Is Canada a country of equal and peacefully coexisting identities, working towards what Charles Taylor has called a 'post-industrial Sittlichkeit'? In this analysis of the history of Canadian diversity, Richard Day argues that no degree or style of state intervention can ever bring an end to tensions related to ethnocultural relations of power. Using Foucault's method of genealogical analysis and a theory of the state form derived from the works of Deleuze and Guattari, Day creates a framework for his exploration of the construction of human difference and its management over the years. He argues that Canada's multicultural policies are propelled by a fantasy of unity based on the nation-state model. Our legislation, policies, and practices do not move us towards equality and reciprocity, he reveals, because they are rooted in a European drive to manage and control diversity. Day challenges the notion that Canadian multiculturalism represents either progress beyond a history of assimilation and genocide or a betrayal of that very history that supports the dominance of Anglo-Canadians.
Only when English Canada is able to abandon its fantasy of unity, Day concludes, can the radical potential of multiculturalism politics be realized.
Richard J.F. Day is an assitant professor in the Department of Sociology at Queen's University.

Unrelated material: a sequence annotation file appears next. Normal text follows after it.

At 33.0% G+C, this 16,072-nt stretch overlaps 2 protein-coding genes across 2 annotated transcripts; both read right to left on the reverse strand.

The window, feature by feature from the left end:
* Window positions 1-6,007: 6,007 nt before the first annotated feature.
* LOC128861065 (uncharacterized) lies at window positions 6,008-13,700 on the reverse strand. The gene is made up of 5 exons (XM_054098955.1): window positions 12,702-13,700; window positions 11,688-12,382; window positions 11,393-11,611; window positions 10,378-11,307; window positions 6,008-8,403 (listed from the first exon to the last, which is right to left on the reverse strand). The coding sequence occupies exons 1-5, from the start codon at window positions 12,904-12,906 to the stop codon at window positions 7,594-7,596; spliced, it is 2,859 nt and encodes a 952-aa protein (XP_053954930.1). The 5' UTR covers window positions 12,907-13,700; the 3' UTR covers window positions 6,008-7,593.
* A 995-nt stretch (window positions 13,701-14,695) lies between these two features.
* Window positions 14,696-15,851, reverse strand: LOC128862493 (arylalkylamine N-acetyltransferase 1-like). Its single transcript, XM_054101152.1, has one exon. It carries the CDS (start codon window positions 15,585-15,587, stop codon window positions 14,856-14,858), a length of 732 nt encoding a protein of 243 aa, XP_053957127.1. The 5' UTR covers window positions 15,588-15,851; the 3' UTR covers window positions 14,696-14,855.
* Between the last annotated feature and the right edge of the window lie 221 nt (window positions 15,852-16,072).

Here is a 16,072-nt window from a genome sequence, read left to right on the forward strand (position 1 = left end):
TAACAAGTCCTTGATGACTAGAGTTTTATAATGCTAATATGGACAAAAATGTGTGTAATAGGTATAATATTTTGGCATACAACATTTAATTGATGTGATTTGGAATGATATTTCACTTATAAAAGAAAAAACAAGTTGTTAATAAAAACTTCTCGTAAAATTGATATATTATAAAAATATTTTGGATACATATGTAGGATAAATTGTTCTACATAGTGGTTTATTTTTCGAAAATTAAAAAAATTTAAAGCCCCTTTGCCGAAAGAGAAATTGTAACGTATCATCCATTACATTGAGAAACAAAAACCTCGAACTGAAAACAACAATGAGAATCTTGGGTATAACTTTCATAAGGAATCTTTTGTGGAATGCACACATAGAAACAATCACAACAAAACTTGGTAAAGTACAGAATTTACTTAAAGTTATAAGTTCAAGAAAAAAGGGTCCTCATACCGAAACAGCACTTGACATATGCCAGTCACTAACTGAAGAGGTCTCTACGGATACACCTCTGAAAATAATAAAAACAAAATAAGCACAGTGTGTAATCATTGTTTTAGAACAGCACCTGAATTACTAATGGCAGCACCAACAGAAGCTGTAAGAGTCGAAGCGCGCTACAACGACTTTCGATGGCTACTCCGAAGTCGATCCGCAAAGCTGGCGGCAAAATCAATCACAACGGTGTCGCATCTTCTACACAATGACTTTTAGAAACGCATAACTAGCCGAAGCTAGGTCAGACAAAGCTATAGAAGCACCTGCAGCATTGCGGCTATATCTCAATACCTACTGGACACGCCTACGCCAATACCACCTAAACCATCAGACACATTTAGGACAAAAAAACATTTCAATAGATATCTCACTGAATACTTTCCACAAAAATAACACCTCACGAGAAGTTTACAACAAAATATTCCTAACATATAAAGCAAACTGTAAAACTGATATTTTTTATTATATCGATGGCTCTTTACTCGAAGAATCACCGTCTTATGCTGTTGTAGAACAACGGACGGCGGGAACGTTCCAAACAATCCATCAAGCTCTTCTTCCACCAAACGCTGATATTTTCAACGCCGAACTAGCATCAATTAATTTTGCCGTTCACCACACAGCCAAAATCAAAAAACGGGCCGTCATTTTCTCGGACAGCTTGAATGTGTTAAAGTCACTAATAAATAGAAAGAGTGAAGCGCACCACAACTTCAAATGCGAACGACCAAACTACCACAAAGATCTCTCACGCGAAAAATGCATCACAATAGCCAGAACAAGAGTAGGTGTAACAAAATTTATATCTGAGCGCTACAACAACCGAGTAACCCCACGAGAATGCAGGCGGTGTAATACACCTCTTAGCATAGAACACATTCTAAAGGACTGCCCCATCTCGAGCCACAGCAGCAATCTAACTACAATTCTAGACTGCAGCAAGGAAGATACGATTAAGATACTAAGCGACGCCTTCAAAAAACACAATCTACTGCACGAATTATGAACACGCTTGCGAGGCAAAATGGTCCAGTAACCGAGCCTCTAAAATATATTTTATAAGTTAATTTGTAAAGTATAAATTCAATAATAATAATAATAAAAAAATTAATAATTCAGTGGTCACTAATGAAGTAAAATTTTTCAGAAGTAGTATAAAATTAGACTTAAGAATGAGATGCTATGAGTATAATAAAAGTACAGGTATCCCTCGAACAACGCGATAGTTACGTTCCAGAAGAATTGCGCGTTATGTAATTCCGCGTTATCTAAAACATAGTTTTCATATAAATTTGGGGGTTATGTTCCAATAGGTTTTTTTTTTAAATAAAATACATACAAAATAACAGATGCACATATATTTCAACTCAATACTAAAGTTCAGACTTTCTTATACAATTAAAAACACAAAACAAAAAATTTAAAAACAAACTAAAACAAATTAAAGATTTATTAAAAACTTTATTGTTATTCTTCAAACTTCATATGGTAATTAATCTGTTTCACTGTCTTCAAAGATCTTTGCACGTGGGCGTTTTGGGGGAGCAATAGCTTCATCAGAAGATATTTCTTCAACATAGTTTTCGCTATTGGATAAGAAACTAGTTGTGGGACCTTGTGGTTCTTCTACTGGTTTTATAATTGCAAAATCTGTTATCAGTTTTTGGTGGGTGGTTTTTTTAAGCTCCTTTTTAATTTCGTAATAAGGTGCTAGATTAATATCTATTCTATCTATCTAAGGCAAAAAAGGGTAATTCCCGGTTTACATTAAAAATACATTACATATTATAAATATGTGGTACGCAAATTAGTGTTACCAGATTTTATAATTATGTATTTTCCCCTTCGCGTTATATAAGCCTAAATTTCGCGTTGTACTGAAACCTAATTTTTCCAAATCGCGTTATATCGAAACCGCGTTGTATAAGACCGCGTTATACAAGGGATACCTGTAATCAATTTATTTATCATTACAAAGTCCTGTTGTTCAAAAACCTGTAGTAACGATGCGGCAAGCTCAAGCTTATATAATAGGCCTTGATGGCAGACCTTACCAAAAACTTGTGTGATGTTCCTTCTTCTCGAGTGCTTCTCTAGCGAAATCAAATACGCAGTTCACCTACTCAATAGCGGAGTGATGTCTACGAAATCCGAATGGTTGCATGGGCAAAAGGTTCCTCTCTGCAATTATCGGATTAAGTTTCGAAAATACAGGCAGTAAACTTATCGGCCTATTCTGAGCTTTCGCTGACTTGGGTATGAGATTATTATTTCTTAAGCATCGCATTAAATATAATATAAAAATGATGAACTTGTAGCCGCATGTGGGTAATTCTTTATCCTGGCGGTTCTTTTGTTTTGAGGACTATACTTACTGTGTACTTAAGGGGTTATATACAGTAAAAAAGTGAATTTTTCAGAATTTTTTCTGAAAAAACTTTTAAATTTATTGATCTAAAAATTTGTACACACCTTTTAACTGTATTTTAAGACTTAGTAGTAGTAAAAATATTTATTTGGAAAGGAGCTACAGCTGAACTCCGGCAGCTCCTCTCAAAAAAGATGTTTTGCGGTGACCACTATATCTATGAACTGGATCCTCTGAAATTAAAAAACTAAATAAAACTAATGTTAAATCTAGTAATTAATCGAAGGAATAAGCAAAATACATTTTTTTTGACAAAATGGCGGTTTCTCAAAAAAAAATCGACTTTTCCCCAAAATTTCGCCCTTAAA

* Introduction* The Problem of the Problem of Diversity* Terminological Issues* The Field of Canadian Diversity* Some Methodological Concerns* Canadian Diversity in State Policy* Canadian Diversity in Popular Culture* Canadian Diversity and the Academy* Identity, Identification, and the Desire for Recognition* Nation and State, Power and Resistance* Delimiting the Field* European Antecedents to the Problem of Canadian Diversity* How Difference Changes, How It Remains the Same* Herodotus, Father of Ethnography* Ancient Ionian Hellenism and the Destruction of the Inferior Other* Incorporation of the Other in Roman Imperialism* Early Christianity: The Missionary Urge* Renaissance Exploration and the New World 'Savage'* From Prehistory to History: A Summary of European Contributions to the Problem of Canadian Diversity* Two 'Canadian' Solutions to the Problem of Diversity* The First Others of the New World* Conversion and Extermination: The Cases of the Huron and the Iroquois* The coureurs de bois as a Repressed Hybrid Identity* The System of Difference in French Colonial Discourse* How Canada Became British* Ignorance and Extermination in the New Founde Landes* Microcontrol and Hybridity: The Hudson's Bay Company and the British Fur Trade* The Early Colonial History of Canadian Diversity* Repetition and Failure in British North America* The Conquest of New France* The Emergence of the Two Founding Races* Rational-Bureaucratic Tutelage: The Indian Problem under British Rule* Group Identity in British Canada* The Dominion of Canada and the Proliferation of Immigrant Otherness* Clearing the 'Empty' West* An Explosion of Racial Subject-Positions* Restoring Order: J.S. Woodsworth and the Great Chain of Race* Managing the Strangers within Our Gates: Assimilation, Transportation, Deportation, and Internment* Excluding the Strangers Without* Identity by Design in Early Twentieth-Century Canada* The Rise of the Mosaic Metaphor* Canadian Identity as an Emergent Phenomenon* The Canadian Mosaic as a Constrained Emergence Theory of Identity* Design, Designers, and the Social Sciences* WWII and the 'First Bureaucracy for Multiculturalism'* The Citizenship Machine* From Racial Assimilation to Cultural Integration* Unhappy Countriness: Multiculturalism as State Policy* The 'Liberalization' of Canadian Society* From Monopoly to Duopoly: The B & B Report* Multiculturalism in a Bilingual Framework as Strategic Simulation of Assimilation to the Other* Multiculturalism: Modern or Postmodern?* A Revaluation of Canadian Multiculturalism* A Critique of Kymlicka's Liberal Theory of Minority Rights* Charles Taylor and the Limits of Recognition* From Deep Diversity to Radical Imaginary Notes Bibliography Index